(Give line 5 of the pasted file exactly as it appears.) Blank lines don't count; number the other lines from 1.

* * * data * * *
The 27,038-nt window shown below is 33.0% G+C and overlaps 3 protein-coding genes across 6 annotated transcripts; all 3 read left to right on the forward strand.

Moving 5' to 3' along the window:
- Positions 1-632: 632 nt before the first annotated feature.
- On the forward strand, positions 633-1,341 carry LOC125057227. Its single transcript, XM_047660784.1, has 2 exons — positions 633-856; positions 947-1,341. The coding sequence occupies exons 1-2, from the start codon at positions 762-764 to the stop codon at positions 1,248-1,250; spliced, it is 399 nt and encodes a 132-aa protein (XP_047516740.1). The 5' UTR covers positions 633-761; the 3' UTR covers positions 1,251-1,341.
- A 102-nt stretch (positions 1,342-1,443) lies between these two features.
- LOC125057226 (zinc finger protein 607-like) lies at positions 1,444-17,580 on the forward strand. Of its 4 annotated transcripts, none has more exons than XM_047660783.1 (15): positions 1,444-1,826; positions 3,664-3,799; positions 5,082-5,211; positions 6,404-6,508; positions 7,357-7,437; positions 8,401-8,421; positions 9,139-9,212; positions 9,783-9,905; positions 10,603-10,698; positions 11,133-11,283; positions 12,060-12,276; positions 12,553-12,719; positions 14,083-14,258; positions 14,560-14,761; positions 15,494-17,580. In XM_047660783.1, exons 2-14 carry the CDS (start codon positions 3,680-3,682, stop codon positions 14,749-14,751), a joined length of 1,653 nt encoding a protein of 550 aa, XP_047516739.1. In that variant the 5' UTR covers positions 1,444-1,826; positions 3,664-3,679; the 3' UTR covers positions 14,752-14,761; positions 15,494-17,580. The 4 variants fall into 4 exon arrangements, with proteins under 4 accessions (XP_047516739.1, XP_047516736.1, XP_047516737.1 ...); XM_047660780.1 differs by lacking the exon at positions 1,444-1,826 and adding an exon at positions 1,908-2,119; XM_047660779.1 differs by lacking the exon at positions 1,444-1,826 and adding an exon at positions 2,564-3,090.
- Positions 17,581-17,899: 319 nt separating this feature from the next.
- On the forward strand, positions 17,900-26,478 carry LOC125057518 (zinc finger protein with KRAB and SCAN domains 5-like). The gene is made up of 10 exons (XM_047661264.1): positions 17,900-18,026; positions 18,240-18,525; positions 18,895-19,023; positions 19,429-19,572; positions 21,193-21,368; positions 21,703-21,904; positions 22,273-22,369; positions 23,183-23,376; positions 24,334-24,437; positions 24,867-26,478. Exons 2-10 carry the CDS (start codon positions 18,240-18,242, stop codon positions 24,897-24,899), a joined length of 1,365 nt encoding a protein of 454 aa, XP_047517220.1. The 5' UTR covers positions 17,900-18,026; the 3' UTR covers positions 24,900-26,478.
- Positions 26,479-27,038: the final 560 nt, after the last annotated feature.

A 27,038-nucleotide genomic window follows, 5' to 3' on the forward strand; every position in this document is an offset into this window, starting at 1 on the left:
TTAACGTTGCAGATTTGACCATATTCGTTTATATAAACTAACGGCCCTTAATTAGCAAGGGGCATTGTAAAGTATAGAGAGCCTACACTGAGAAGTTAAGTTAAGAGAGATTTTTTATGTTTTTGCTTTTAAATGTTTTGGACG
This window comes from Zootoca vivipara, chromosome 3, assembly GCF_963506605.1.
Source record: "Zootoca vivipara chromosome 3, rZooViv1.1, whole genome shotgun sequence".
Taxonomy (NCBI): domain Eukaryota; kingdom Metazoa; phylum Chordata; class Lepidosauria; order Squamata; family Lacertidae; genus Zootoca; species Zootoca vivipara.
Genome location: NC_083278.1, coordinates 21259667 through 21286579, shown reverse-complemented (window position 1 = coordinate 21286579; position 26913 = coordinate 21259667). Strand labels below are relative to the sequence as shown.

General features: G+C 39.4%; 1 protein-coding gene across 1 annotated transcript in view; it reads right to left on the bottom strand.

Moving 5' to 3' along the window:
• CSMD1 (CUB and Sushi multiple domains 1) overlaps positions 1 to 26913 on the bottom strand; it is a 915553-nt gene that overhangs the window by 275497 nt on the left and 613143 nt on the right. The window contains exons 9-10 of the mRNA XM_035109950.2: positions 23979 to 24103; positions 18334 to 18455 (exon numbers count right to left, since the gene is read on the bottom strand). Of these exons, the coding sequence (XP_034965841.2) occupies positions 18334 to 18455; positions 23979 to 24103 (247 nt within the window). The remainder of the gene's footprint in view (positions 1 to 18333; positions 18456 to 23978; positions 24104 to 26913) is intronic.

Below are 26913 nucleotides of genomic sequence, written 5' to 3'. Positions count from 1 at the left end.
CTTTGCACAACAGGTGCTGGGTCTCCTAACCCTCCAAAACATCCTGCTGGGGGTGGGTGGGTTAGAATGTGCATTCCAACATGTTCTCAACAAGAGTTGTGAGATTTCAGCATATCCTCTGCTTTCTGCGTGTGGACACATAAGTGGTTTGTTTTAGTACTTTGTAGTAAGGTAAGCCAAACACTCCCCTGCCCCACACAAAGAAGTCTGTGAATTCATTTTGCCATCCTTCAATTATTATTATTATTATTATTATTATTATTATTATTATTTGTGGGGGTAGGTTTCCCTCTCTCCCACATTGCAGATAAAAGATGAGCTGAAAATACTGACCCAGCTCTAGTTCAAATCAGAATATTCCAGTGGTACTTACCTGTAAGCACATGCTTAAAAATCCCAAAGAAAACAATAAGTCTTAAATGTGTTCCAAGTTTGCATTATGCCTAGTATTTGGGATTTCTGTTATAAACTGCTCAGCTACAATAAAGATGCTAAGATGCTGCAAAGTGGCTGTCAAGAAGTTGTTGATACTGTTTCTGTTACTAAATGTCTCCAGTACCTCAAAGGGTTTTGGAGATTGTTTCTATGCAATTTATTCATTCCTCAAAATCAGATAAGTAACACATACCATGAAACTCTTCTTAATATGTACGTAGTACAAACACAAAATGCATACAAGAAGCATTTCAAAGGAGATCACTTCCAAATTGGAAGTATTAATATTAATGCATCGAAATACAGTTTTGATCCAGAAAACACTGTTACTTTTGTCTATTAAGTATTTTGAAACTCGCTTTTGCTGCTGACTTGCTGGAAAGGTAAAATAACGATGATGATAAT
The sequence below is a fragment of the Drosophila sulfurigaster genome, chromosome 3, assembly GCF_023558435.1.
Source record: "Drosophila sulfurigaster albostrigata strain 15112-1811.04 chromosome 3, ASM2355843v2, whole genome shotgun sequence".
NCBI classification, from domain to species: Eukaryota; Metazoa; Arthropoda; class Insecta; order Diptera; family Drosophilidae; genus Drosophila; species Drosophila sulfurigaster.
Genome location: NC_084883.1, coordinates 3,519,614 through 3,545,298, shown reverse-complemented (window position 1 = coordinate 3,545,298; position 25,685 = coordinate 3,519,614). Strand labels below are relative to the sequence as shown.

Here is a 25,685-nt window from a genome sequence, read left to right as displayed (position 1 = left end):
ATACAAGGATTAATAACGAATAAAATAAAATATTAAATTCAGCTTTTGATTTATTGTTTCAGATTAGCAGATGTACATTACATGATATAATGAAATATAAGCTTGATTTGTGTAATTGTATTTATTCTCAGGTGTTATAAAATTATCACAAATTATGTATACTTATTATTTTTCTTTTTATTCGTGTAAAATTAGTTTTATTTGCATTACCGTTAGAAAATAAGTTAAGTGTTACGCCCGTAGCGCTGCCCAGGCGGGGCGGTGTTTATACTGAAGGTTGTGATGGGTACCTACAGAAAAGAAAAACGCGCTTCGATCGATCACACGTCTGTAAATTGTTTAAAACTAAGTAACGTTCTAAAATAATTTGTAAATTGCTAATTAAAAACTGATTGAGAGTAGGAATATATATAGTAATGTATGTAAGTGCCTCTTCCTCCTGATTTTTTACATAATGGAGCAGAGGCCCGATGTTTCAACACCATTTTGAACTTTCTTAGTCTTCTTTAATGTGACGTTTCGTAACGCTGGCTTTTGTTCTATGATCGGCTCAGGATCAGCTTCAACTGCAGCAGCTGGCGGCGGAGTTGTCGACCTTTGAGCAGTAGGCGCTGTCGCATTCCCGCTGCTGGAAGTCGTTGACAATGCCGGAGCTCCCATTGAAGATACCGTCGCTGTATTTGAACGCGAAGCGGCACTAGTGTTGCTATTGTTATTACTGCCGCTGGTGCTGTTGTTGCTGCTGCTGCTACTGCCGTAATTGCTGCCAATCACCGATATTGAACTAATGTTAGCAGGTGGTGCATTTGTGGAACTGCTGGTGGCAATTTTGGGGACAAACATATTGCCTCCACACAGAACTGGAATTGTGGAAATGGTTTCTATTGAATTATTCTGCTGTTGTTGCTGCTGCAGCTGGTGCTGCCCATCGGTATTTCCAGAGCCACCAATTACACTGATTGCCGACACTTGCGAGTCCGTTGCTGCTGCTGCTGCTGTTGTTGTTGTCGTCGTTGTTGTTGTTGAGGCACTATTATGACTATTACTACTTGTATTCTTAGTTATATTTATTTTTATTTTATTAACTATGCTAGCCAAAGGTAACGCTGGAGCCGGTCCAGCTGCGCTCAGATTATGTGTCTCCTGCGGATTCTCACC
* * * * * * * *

- A 102-nt stretch (positions 1,342-1,443) lies between these two features.